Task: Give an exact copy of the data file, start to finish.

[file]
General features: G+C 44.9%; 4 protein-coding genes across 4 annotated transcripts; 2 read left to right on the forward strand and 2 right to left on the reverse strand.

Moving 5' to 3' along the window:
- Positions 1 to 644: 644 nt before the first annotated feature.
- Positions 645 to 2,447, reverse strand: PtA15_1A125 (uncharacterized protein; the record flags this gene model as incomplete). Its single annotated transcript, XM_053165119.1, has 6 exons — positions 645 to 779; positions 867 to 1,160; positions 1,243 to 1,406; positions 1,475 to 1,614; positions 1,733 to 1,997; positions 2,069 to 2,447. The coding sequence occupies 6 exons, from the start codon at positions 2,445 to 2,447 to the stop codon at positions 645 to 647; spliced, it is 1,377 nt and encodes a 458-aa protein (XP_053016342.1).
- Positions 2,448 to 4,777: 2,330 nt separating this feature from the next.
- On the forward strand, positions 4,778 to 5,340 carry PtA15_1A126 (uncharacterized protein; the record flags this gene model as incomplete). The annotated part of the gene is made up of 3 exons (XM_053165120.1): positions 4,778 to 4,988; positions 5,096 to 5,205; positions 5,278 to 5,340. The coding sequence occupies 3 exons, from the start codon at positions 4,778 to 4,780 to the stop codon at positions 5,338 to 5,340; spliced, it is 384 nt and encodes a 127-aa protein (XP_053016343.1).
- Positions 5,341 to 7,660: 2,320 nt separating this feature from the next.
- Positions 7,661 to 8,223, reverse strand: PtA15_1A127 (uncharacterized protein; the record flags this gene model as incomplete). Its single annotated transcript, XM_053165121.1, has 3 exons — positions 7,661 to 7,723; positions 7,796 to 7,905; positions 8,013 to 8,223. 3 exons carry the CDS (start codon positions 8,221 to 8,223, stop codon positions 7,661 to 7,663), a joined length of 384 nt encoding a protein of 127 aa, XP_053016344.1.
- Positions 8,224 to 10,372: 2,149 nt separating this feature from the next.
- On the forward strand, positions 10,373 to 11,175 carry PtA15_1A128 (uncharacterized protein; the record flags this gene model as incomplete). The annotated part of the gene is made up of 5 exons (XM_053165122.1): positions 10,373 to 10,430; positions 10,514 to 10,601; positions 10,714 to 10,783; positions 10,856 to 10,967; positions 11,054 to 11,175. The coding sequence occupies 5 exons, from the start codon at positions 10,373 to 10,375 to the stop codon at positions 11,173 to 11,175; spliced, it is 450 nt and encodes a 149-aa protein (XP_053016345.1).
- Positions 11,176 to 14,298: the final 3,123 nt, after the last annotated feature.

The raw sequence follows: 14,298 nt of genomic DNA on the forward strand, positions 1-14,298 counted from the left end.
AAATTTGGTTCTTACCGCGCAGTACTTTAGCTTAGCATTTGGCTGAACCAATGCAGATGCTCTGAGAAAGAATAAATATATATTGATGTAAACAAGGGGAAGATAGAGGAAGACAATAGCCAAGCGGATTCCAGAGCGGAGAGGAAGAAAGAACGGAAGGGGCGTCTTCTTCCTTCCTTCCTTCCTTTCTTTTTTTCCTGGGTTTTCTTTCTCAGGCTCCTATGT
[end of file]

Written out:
General features: G+C 44.9%; 4 protein-coding genes across 4 annotated transcripts; 2 read left to right on the forward strand and 2 right to left on the reverse strand.

Moving 5' to 3' along the window:
- Positions 1 to 644: 644 nt before the first annotated feature.
- Positions 645 to 2,447, reverse strand: PtA15_1A125 (uncharacterized protein; the record flags this gene model as incomplete). Its single annotated transcript, XM_053165119.1, has 6 exons — positions 645 to 779; positions 867 to 1,160; positions 1,243 to 1,406; positions 1,475 to 1,614; positions 1,733 to 1,997; positions 2,069 to 2,447. The coding sequence occupies 6 exons, from the start codon at positions 2,445 to 2,447 to the stop codon at positions 645 to 647; spliced, it is 1,377 nt and encodes a 458-aa protein (XP_053016342.1).
- Positions 2,448 to 4,777: 2,330 nt separating this feature from the next.
- On the forward strand, positions 4,778 to 5,340 carry PtA15_1A126 (uncharacterized protein; the record flags this gene model as incomplete). The annotated part of the gene is made up of 3 exons (XM_053165120.1): positions 4,778 to 4,988; positions 5,096 to 5,205; positions 5,278 to 5,340. The coding sequence occupies 3 exons, from the start codon at positions 4,778 to 4,780 to the stop codon at positions 5,338 to 5,340; spliced, it is 384 nt and encodes a 127-aa protein (XP_053016343.1).
- Positions 5,341 to 7,660: 2,320 nt separating this feature from the next.
- Positions 7,661 to 8,223, reverse strand: PtA15_1A127 (uncharacterized protein; the record flags this gene model as incomplete). Its single annotated transcript, XM_053165121.1, has 3 exons — positions 7,661 to 7,723; positions 7,796 to 7,905; positions 8,013 to 8,223. 3 exons carry the CDS (start codon positions 8,221 to 8,223, stop codon positions 7,661 to 7,663), a joined length of 384 nt encoding a protein of 127 aa, XP_053016344.1.
- Positions 8,224 to 10,372: 2,149 nt separating this feature from the next.
- On the forward strand, positions 10,373 to 11,175 carry PtA15_1A128 (uncharacterized protein; the record flags this gene model as incomplete). The annotated part of the gene is made up of 5 exons (XM_053165122.1): positions 10,373 to 10,430; positions 10,514 to 10,601; positions 10,714 to 10,783; positions 10,856 to 10,967; positions 11,054 to 11,175. The coding sequence occupies 5 exons, from the start codon at positions 10,373 to 10,375 to the stop codon at positions 11,173 to 11,175; spliced, it is 450 nt and encodes a 149-aa protein (XP_053016345.1).
- Positions 11,176 to 14,298: the final 3,123 nt, after the last annotated feature.

The raw sequence follows: 14,298 nt of genomic DNA on the forward strand, positions 1-14,298 counted from the left end.
AAATTTGGTTCTTACCGCGCAGTACTTTAGCTTAGCATTTGGCTGAACCAATGCAGATGCTCTGAGAAAGAATAAATATATATTGATGTAAACAAGGGGAAGATAGAGGAAGACAATAGCCAAGCGGATTCCAGAGCGGAGAGGAAGAAAGAACGGAAGGGGCGTCTTCTTCCTTCCTTCCTTCCTTTCTTTTTTTCCTGGGTTTTCTTTCTCAGGCTCCTATGT